Stranded at sea, everything's going to be alright
Through the wonders of modern technology, I am writing to you from a cruise ship just off the coast of the United States. We are THAT ship - the Carnival Ecstacy - that cannot port in Charleston.
Hurricane Matthew has us stuck out here. There is a group of us from Laurens County who cannot get home. The Coast Guard and the Port of Charleston must do a post-Matthew assessment. They might let us dock Monday.
Our trip has been extended. When we dock and disembark, the crew will clean the ship and another group will get on and sail away. Their cruise will be shortened. The Charleston paper says they are "irked" I guess I would be, too.
As things stand now, I'm not "irked," well maybe a little. I need to be home, writing my Clinton-Newberry football preview article on my home computer. Later today, I'm going to try to write it and send it from sea. I need to be home doing what journalists do.
It was 27 years ago I was home in Newberry listening to Hurricane Hugo. Our son Patrick was going to be born any minute. I could not go to Charleston to help my parents who were stranded in Summerville wondering about their house on the Isle of Palms. But if I had been in Charleston I would have been worried about my family back home. I guess it's the curse of journalists - needing to be "in the action" - worried sick about what they've left back home.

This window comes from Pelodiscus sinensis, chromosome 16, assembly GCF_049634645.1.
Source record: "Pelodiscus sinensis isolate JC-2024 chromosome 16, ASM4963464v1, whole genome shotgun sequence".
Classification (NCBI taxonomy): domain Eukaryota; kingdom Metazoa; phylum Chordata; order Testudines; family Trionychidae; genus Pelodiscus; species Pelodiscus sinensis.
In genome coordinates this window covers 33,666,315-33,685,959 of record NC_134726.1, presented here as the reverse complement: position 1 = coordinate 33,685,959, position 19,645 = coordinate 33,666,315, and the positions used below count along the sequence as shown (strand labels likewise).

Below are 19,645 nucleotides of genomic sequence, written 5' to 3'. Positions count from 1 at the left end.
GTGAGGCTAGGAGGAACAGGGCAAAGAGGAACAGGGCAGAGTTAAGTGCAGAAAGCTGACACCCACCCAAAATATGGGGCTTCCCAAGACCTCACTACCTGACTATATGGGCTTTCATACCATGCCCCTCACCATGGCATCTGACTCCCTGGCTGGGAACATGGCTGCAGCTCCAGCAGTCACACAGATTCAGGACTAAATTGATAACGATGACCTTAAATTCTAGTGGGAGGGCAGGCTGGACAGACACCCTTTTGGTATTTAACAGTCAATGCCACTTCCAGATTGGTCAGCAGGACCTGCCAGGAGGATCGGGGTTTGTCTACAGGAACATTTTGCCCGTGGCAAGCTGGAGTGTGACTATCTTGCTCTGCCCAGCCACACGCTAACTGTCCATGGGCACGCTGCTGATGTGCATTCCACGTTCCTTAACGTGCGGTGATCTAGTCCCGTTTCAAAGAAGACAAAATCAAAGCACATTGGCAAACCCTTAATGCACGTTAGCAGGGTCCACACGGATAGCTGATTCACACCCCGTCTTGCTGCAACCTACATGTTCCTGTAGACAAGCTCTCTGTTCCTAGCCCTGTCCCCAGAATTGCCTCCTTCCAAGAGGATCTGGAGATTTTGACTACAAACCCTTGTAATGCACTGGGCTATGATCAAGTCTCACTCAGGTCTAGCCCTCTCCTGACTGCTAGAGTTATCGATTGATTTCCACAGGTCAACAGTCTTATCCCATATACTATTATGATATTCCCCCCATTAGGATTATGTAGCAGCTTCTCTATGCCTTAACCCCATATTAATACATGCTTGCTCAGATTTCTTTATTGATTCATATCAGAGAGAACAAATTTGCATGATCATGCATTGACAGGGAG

Patrick's birthday is Tuesday. He was almost a hurricane baby - Victor Hugo MacDonald (of course, I'm a literature major) - now he will be 27, and there's another hurricane. And I can't get back home.
Along with the evacuees, who are frustrated. They are wondering now why they left. A dinner table mate wondered the other evening why the evacuation was so early, why the news made such a big deal about the hurricane. I told her the Hugo story about the people trapped in the gym of Lincoln High School in McClellanville. They went where they were told to go - rapidly rising water nearly killed them all. WHAT IF there is no evacuation. And 600 people die in one flooded building.
We would forever be THAT STATE.
That state that didn't do everything it knew to do to make people safe. Already first responders are risking their safety to save the non-evacuators. Just like they did during Hurricane Katrina. Just like they are doing to dig out the bodies in Haiti.
So while we are stranded, we can be thankful. We survived the great flood of October 2015. We survived the great war of the 1860s. We are sailing back to survivor city, the Holy City. We will see its church steeples and magnificent bridge very soon.
Like a son of Charleston, Darius Rucker, sings, "I've got a roof over my head ..." everything's going to be alright.
(Vic MacDonald is editor of The Clinton Chronicle. Reach him - when he gets back to dry land - at 833-1900 or firstname.lastname@example.org. His blogs appear at MyClintonNews.com.)